Like Hebrew, we use the definite article ("the") in the beginning of a word in English. For example, we say "the car" in English. We never say "car the."

That is why NIV, ESV, and other bible versions write "Golgotha, Gabbatha, etc." as Aramaic instead of Hebrew.

Notice that Peter was exposed by his Galilean Aramaic speech among people (Matthew 26:73 and Mark 14:70). Judeans used Dead Scrolls Alphabet to write Aramaic while Syrians commonly used Estrangela Alphabet to write Aramaic in first century AD. Although Northern Aramaic and South Aramaic were mutually intelligible just like British English and American English, still Galilean accent of Aramaic would have sounded to the Judean Aramaic somewhat like Cockney sounds to a British aristocrat. That's why Galileans are mocked for their pronunciation of aramaic in talmud.

Here is the link to John 19:17 - http://www.bayithamashiyach.com/John_19.pdf

You will see Ha Gul'goleth and Skull in pink color.

3) Aramaic word Bar

Aramaic word "Bar" means son. But in Hebrew, Ben means son ("Ben"jamin in Old Testament). Just look at the names in our English New Testament Bible.

"Bar"tholomew, "Bar"abbas, "Bar"nabbas, "Bar"sabbas, Simon "Bar" Jonah, "Bar" Jesus, "Bar"timaeus, etc.

4) Other infos on Aramaic words in NT

Let me also pick a female name. Martha.

Martha is one of the sisters of Lazarus in New Testament. Martha lives at Bethany in Judea. The name "Martha" is Aramaic for "Lady" or "Mistress."

Talitha (Mark 5:41) - In Hebrew, "Yaldah" would have been used instead of Aramaic word "Talitha."

Eloi, Eloi, lema sabachthani?” - In Hebrew, "azabthani" would have been used instead of Aramaic word "sabachthani."

The Testimony of first century Jewish Historian Josephus that supports Aramaic Primacy

Jewish Historian Josephus wrote:

"I have also taken a great deal of pains to obtain the learning of the Greeks, and understand the elements of the Greek language, although I have so long accustomed myself to speak our own tongue, that I cannot pronounce Greek with sufficient exactness; for our nation does not encourage those that learn the languages of many nations, and so adorn their discourses with the smoothness of their periods; because they look upon this sort of accomplishment as common, not only to all sorts of free-men, but to as many of the servants as please to learn them. But they give him the testimony of being a wise man who is fully acquainted with our laws, and is able to interpret their meaning; on which account, as there have been many who have done their endeavors with great patience to obtain this learning, there have yet hardly been so many as two or three that have succeeded therein, who were immediately well rewarded for their pains." - Antiquities of Jews XX, XI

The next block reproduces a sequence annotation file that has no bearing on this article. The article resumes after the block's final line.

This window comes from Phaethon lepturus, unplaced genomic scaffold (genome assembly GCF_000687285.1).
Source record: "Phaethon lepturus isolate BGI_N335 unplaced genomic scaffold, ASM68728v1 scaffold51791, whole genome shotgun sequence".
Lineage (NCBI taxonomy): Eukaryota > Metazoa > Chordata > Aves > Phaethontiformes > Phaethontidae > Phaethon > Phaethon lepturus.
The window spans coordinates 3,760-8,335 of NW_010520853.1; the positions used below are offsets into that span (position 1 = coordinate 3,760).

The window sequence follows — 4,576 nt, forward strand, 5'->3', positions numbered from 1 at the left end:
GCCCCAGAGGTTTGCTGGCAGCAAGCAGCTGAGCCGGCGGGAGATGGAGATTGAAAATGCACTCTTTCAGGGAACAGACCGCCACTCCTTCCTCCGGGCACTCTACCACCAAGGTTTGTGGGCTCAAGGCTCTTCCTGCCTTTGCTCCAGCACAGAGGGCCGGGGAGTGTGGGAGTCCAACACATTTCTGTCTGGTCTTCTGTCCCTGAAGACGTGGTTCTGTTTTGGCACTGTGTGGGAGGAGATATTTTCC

Antiquities of Jews was written at the end of first century AD around 93 AD. Even during that time, we see the extreme rarity of a Jew speaking Greek.

Jewish Wars (Book 1, Preface, Paragraph 1) - "I have proposed to myself, for the sake of such as live under the government of the Romans, to translate those books into the Greek tongue, which I formerly composed in the language of our country, and sent to the Upper Barbarians. Joseph, the son of Matthias, by birth a Hebrew, a priest also, and one who at first fought against the Romans myself, and was forced to be present at what was done afterwards, [am the author of this work]."

In Antiquities of Jews Book 3, Josephus points out that Hebrews called Pentecost "Asartha." Asartha is Aramaic, because Aramaic places the definite article "tha" at the end of the word. This is the same thing with the Aramaic word Talitha (Mark 5:41).

If Hebrew was spoken during first century AD, then Josephus would have also written that Hebrews called Pentecost "Ha Atzeret."

So we can confirm that Jews didn't use Hebrew as a spoken language.

But Old Hebrew was preserved by High Priests for religious purposes in Jerusalem.

Peshitta Tanakh is Old Testament written in Aramaic that was used during first century AD. It contains all of Old testament books written in Aramaic since Aramaic was the spoken language.